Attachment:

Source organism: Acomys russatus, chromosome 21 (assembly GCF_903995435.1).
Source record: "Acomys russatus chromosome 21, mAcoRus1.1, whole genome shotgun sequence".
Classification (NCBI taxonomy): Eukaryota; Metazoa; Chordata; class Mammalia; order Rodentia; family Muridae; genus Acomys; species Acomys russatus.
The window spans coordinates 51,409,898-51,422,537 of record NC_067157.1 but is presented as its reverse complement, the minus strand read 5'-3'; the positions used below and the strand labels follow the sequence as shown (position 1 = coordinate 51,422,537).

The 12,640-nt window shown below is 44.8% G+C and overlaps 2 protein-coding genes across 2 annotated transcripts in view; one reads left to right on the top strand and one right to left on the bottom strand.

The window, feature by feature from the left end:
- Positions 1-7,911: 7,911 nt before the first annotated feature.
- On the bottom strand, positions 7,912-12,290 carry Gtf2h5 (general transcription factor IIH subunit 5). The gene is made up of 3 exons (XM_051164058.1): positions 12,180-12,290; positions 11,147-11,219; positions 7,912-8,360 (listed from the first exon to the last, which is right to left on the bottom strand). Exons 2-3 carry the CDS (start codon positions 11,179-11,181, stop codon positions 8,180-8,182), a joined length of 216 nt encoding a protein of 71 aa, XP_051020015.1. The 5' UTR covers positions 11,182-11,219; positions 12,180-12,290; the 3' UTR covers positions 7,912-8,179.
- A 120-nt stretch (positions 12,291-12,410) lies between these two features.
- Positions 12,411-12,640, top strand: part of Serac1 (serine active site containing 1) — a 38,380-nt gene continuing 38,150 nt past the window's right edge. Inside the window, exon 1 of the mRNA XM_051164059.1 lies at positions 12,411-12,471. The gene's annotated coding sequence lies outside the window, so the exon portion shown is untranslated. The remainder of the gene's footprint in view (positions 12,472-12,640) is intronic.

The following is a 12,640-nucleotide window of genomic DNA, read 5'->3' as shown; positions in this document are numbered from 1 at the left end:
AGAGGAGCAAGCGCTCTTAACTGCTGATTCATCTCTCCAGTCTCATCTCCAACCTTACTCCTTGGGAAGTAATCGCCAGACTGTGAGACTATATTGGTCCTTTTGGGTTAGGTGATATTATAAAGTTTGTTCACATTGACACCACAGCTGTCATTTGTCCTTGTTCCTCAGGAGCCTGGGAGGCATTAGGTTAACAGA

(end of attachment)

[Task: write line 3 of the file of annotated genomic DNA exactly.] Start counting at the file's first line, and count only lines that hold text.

Classification (NCBI taxonomy): Eukaryota; Metazoa; Chordata; class Mammalia; order Rodentia; family Muridae; genus Acomys; species Acomys russatus.